▣ "rejoice" This term (BDB 965) means "exult" or "rejoice," which does not fit the context. It is possible that it was chosen to fit the poetry of the verse, not the dictionary. The verbs "reject," v. 6 and "rejoice," v. 6, sound similarly. This prophecy would have been read aloud. There are several theories about who it refers to.

1. Damascus' joy

2. a group of Judeans who oppose Ahaz's Assyrian alliance

3. "melt" in fear, not rejoice (emendation)

4. Judah's joy at Assyria invading Syria and Israel

Obviously the context is uncertain as to whom it refers.

8:7 "the Lord is about to bring on them" YHWH is in control of history (cf. 5:26; 7:7,18; 10:5; 13:2-3). History is not random, but teleological. It has a terminus point. History moves by the consequences of human sin and the purposes of God!

▣ "waters of the Euphrates" This is one of the two main rivers of Mesopotamia. The Tigris and Euphrates formed a fertile crescent that reached from the Persian Gulf to close to the coast of the Mediterranean in Lebanon. A desert separated the empires of Mesopotamia (i.e., Assyria and Babylon) from Canaan. Therefore, the armies followed the waters of the Euphrates and moved down the coast lands of Lebanon and Canaan. This geographical route became the source of the biblical imagery of the "north" as the direction of evil.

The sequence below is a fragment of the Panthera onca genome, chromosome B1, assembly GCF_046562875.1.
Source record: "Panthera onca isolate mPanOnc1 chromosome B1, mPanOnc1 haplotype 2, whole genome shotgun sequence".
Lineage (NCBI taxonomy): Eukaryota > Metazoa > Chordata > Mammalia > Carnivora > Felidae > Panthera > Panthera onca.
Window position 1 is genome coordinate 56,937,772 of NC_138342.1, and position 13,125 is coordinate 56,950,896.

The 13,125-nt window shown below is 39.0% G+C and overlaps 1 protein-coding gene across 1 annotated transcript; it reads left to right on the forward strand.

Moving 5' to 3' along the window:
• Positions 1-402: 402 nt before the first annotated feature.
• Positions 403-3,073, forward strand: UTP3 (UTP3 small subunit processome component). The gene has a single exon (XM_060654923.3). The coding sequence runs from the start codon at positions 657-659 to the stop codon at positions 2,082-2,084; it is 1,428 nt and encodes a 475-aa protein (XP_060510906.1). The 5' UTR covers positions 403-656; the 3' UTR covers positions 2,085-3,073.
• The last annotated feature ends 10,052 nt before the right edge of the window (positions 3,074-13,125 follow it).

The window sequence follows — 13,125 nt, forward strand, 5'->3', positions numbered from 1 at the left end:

8:8 This verse shows the consequences of an Assyrian takeover of Canaan. Judah will survive as a nation, but just barely. Ahaz did not listen to Isaiah, did not believe in YHWH's promises.

▣ "the spread of its wings will fill the breadth of your land" The NASB, NRSV, NJB, REB link this to the destruction caused by Assyria ("wing" used as a metaphor for "end," cf. NIDOTTE, vol. 2, p. 670, thereby denoting the invasion of all the land), but TEV and JPSOA take the change of metaphor (i.e., from a flood to describe an Assyrian invasion) to the spreading of a bird's wings (BDB 642 construct BDB 489, cf. 8:8; Ps. 17:8; 36:7; 57:1; 61:1,4; 63:7; 91:1,4) to relate to God's promised special child of 7:14; also note vv. 9-10!